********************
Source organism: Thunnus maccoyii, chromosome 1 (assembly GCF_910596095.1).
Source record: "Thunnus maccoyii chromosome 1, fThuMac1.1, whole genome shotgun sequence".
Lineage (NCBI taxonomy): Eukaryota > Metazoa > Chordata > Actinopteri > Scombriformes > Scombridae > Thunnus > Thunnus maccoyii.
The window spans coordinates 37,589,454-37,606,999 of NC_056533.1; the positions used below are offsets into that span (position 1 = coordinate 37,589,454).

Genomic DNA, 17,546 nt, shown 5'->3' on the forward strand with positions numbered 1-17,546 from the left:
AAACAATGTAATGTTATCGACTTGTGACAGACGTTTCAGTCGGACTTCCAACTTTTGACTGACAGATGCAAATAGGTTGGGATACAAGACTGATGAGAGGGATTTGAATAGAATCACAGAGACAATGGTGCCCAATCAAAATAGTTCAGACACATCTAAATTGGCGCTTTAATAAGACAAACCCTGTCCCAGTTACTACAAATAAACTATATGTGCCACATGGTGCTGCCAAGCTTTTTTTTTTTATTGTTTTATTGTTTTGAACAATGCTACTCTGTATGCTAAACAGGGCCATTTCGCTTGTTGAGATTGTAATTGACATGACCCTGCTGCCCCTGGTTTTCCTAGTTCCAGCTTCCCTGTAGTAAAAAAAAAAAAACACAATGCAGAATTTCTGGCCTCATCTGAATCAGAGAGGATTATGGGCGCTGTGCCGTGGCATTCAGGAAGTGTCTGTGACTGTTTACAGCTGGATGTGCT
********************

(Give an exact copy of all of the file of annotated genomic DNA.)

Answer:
Source organism: Thunnus maccoyii, chromosome 1 (assembly GCF_910596095.1).
Source record: "Thunnus maccoyii chromosome 1, fThuMac1.1, whole genome shotgun sequence".
Lineage (NCBI taxonomy): Eukaryota > Metazoa > Chordata > Actinopteri > Scombriformes > Scombridae > Thunnus > Thunnus maccoyii.
The window spans coordinates 37,589,454-37,606,999 of NC_056533.1; the positions used below are offsets into that span (position 1 = coordinate 37,589,454).

Genomic DNA, 17,546 nt, shown 5'->3' on the forward strand with positions numbered 1-17,546 from the left:
AAACAATGTAATGTTATCGACTTGTGACAGACGTTTCAGTCGGACTTCCAACTTTTGACTGACAGATGCAAATAGGTTGGGATACAAGACTGATGAGAGGGATTTGAATAGAATCACAGAGACAATGGTGCCCAATCAAAATAGTTCAGACACATCTAAATTGGCGCTTTAATAAGACAAACCCTGTCCCAGTTACTACAAATAAACTATATGTGCCACATGGTGCTGCCAAGCTTTTTTTTTTTATTGTTTTATTGTTTTGAACAATGCTACTCTGTATGCTAAACAGGGCCATTTCGCTTGTTGAGATTGTAATTGACATGACCCTGCTGCCCCTGGTTTTCCTAGTTCCAGCTTCCCTGTAGTAAAAAAAAAAAAACACAATGCAGAATTTCTGGCCTCATCTGAATCAGAGAGGATTATGGGCGCTGTGCCGTGGCATTCAGGAAGTGTCTGTGACTGTTTACAGCTGGATGTGCT